*6:45-8:35 p.m. GOODBYE FIRST LOVE (UN AMOUR DE JEUNESSE) (Mia Hansen-Løve, 2011) (France/Germany) Scotiabank 3

*10:00-11:57 p.m. TRISHNA (Michael Winterbottom, 2011) (United Kingdom) Princess of Wales

Saturday, September 10

*9:45-11:21 a.m. OSLO, AUGUST 31ST (Joachim Trier, 2011) (Norway) AMC 1

*12:30-2:25 p.m. 360 (Fernando Meirelles, 2011) (United Kingdom/Austria/France/Brazil) Winter Garden Theatre

*6:00-8:15 p.m. MELANCHOLIA (Lars von Trier, 2011) (Denmark/Sweden/France/Germany) Ryerson Theatre

*9:45-11:54 p.m. I WISH (KISEKI) (Hirokazu Kore-Eda, 2011) (Japan) TIFF Bell Lightbox 2

Sunday, September 11

*9:30-10:52 a.m. TWIGGY (LA BRINDILLE) (Emmanuelle Millet, 2011) (France) AMC 4

*12:00-1:56 p.m. TAKE THIS WALTZ (Sarah Polley, 2011) (Canada) Ryerson Theatre

*3:15-4:54 p.m. SAMSARA (Ron Fricke, 2011) (USA) TIFF Bell Lightbox 2

*6:15-8:29 p.m. CRAZY HORSE (Frederick Wiseman, 2011) (France/USA) AMC 3

*9:45-11:59 p.m. FAUST (Alexander Sokurov, 2011) (Russia) Scotiabank 3

Monday, September 12

*11:00 a.m.-12:45 p.m. RAMPART (Oren Moverman, 2011) (USA) VISA Screening Room (Elgin Theatre)

*2:00-3:30 p.m. TWIXT (Francis Ford Coppola, 2011) (USA) Scotiabank 13

*4:45-6:18 p.m. A DANGEROUS METHOD (David Cronenberg, 2011) (France/Ireland/United Kingdom/Germany/Canada) TIFF Bell Lightbox 1

*9:00-11:00 p.m. LIFE WITHOUT PRINCIPLE (DUO MING JIN) (Johnnie To, 2011) (Hong Kong) VISA Screening Room (Elgin Theatre)

Of course, there's no guarantee that I get everything I've requested, so here are the titles I filled in as my second choices:

-CARRÉ BLANC (Jean-Baptiste Léonetti, 2011) (France/Luxembourg/Belgium/Switzerland)

-CHICKEN WITH PLUMS (POULET AUX PRUNES) (Marjane Satrapi and Vincent Paronnaud, 2011) (France/Germany/Belgium)

-ELLES (Malgoska Szumowska, 2011) (France/Poland/Germany)

-EXTRATERRESTRIAL (EXTRATERRESTRE) (Nacho Vigalondo, 2011) (Spain)

-FROM UP ON POPPY HILL (KOKURIKO-ZAKA KARA) (Goro Miyazaki, 2011) (Japan)

-HEADHUNTERS (HODEJEGERNE) (Morten Tyldum, 2011) (Norway)

-INTO THE ABYSS (Werner Herzog, 2011) (USA)

-J'AIME REGARDER LES FILLES (Frédéric Louf, 2011) (France)

-KEYHOLE (Guy Maddin, 2011) (Canada)


-OUTSIDE SATAN (HORS SATAN) (Bruno Dumont, 2011) (France)

-THE SWORD IDENTITY (WO KOU DE ZONG JI) (Xu Haofeng, 2011) (China)

Monday, August 08, 2011

Adventures in Babysitting


High school senior Chris Parker (Elisabeth Shue) is all set to go on a big anniversary date to a French restaurant with her boyfriend Mike (Bradley Whitford) when he drops by at the last minute to cancel. Although she’d prefer to stay home and spend the Friday night moping, Chris ends up accepting a late request to babysit for the Andersons.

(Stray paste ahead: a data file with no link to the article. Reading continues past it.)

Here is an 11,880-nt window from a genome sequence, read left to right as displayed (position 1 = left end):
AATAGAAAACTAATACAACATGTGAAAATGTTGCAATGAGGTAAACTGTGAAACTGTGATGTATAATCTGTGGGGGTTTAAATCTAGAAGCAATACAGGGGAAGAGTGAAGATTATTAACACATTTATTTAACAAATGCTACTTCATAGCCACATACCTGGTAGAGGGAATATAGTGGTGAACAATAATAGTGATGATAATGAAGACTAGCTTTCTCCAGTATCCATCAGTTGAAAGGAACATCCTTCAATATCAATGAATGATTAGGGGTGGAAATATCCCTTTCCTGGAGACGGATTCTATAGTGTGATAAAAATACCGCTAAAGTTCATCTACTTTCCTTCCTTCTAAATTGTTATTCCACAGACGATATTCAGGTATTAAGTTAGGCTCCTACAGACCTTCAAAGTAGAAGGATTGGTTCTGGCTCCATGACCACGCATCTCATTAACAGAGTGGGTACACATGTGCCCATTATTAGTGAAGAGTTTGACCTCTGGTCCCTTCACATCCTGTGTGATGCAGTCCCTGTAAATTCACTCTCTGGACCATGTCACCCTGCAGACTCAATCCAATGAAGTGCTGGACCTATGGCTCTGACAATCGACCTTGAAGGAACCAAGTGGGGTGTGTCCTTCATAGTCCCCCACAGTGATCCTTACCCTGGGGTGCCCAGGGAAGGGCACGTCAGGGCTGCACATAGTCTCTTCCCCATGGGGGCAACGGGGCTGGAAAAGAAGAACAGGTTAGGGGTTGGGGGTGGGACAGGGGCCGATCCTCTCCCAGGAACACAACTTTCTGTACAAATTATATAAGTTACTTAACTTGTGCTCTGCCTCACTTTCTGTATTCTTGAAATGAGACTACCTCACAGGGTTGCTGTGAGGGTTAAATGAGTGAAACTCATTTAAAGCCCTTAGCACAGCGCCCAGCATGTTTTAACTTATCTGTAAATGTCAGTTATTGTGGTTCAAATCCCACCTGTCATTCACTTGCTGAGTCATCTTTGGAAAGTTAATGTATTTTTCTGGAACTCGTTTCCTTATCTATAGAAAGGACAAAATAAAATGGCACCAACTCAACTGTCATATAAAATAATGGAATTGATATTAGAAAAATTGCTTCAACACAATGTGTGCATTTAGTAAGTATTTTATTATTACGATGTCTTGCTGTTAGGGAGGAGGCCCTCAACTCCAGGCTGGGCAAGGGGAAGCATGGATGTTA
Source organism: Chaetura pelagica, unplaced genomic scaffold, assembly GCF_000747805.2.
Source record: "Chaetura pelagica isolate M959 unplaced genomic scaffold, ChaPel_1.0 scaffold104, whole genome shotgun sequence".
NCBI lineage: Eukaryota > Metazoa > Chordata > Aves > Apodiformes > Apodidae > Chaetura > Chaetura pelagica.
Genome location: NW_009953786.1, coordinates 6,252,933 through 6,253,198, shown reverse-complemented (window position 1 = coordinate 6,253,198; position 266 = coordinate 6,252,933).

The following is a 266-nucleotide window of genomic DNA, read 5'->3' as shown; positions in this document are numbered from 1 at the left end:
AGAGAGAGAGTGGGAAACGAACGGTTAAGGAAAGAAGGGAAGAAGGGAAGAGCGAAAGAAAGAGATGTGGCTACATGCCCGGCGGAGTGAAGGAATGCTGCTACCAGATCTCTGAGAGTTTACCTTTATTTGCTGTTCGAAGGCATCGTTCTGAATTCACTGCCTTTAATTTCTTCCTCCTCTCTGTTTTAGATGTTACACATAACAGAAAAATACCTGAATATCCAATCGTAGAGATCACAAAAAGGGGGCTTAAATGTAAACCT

In ADVENTURES IN BABYSITTING what should be a quiet evening in Oak Park watching over the Andersons’ young,Thor-obsessed daughter Sara (Maia Brewton) becomes one crazy night protecting three kids in downtown Chicago. A panicked call to Chris from her friend Brenda (Penelope Ann Miller) sets the series of wild events in motion. Brenda decided to run away from home but unwisely spent all her money taking a cab into the city. Now that she’s having second thoughts and is frightened by the eccentrics at the bus station, she needs Chris to come get her.

Chris wants to leave Sara in the care of her 15-year-old brother Brad (Keith Coogan), but the main thing he is capable of nurturing is his crush on the pretty upperclassman. The two siblings coerce the babysitter into taking them with her. Also tagging along is Brad’s friend Daryl (Anthony Rapp), who is convinced Chris is the centerfold in the current issue of Playboy.

The station wagon Chris is driving blows a tire while on the expressway into Chicago. Complicating matters further, she forgot her purse in the rush to get downtown, which leaves them stranded with no transportation and money. A kindly one-handed tow truck driver offers assistance, but rather than take them straight to the garage, he is diverted to his home where he finds his wife in flagrante delicto with another man. Once shots are fired in the domestic dispute, Chris and the kids run off, only to be deposited in the chop shop headquarters for a national car theft ring and being pursued by the crime syndicate’s bosses.